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An Post set to win out from bank closures

AN POST is set to be the big winner as some of the country's banks consider closing even more branches.

The post company is in talks with Permanent TSB over a move which could see it carry out bank branch functions.

It comes just months after Permanent announced the closure of 19 branches and it is thought the discussions could lead to an increase in the number of outlets to be shut down.



Facilities

If a deal is struck, post offices will be carrying out services for three banks -- it already provides over-the-counter facilities for AIB and National Irish Bank, which was taken over by Danske Bank.

More than 1,100 post offices around the country can accept cheques, cash and credit card payments on behalf of both AIB and Danske.

AIB closed 44 branches last month and will shut down in excess of 20 more next year.

And Ulster Bank is expected to announce dozens of branch closures in 2013 as well.

In July, state-owned Permanent TSB announced Dublin and Cork were to lose four branches each, while three were to go in Tipperary by the end of this year.

The outlets to shut down in the capital were Lucan, Blanchardstown, Sutton and Henry St in the city centre.

It also said its branches at Northside Shopping Centre in Coolock and Tyrrelstown were to become self-service locations, meaning that they would have no staff.

AIB customers can now lodge cheques and deposits at An Post outlets as well as undertaking other banking services.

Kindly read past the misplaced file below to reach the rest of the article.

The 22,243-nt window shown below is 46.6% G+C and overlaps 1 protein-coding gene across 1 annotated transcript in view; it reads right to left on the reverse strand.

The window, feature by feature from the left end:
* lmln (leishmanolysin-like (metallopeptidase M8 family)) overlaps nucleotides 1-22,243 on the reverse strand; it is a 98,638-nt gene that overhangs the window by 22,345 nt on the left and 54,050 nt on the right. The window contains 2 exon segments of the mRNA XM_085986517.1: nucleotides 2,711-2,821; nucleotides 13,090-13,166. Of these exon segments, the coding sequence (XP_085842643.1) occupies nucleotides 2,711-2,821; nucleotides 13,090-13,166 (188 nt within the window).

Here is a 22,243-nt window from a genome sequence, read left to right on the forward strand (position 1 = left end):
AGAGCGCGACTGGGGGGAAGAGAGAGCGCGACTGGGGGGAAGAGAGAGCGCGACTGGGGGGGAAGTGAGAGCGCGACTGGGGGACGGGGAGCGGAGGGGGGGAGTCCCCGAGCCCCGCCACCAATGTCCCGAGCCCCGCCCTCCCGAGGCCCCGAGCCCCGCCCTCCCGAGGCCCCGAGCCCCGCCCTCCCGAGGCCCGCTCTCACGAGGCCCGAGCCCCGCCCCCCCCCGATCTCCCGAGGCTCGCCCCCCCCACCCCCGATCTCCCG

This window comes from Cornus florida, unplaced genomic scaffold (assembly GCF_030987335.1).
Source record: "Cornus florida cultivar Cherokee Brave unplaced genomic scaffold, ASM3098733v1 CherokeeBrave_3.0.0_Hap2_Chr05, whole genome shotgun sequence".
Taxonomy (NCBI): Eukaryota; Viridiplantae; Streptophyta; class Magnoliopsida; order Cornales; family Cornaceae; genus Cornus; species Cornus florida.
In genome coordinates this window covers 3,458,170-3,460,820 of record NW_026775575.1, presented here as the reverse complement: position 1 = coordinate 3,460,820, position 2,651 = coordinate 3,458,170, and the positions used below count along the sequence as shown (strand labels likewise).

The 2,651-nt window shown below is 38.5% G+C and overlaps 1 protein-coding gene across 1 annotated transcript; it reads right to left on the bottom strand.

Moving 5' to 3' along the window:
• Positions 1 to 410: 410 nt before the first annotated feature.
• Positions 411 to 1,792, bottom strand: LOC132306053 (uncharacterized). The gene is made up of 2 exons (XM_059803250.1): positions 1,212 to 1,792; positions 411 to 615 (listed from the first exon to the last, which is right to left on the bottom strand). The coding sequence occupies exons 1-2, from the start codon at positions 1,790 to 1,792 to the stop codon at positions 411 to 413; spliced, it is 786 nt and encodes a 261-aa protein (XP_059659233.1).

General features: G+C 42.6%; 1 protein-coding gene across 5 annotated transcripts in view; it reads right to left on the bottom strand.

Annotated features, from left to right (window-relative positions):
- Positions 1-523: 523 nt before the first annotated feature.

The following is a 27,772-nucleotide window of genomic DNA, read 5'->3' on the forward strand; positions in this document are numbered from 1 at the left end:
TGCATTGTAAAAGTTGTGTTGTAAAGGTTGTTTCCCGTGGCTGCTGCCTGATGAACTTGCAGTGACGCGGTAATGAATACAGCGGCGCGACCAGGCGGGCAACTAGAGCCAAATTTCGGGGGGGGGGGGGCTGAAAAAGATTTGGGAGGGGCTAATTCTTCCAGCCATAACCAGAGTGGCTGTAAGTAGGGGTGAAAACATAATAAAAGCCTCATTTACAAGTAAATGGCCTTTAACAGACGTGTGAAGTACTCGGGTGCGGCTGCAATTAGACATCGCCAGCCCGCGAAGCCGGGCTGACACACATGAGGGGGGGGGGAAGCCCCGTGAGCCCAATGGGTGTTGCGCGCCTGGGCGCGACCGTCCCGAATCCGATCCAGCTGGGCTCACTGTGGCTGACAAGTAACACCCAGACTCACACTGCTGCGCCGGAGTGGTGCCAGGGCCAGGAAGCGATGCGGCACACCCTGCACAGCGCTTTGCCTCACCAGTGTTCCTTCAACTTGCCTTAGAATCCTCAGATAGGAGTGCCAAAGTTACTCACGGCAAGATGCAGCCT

Up to 40pc of bank customers now carry out most of their transactions online -- and the figure is constantly rising.

Some post offices are open five-and-a-half days of the week, unlike banks which open Monday to Friday.

The Irish Postmasters' Union is lobbying for post offices to carry out more services including taking motor tax and household charge payments as well as hospital charges.

An Post handled some three million transactions for AIB last year.

The latest financial figures for Permanent TSB highlight the difficulties at the lender.

It reported in August that in the first six months of 2012, 13.2pc of its residential mortgages were more than 90 days in arrears.

That was an increase of almost 2pc on the second half of 2011.

When houses bought as an investment were included, the percentage of residential mortgage arrears rose to 14.1pc, also an increase on the second half of 2011.

Figures from the bank also showed a loss after tax of €566m for the first half of 2012.

The figure allowed a provision for bad debts of €437m, an increase of €92m on the same period last year and largely due to losses on commercial property mortgages.

cmurphy@herald.ie


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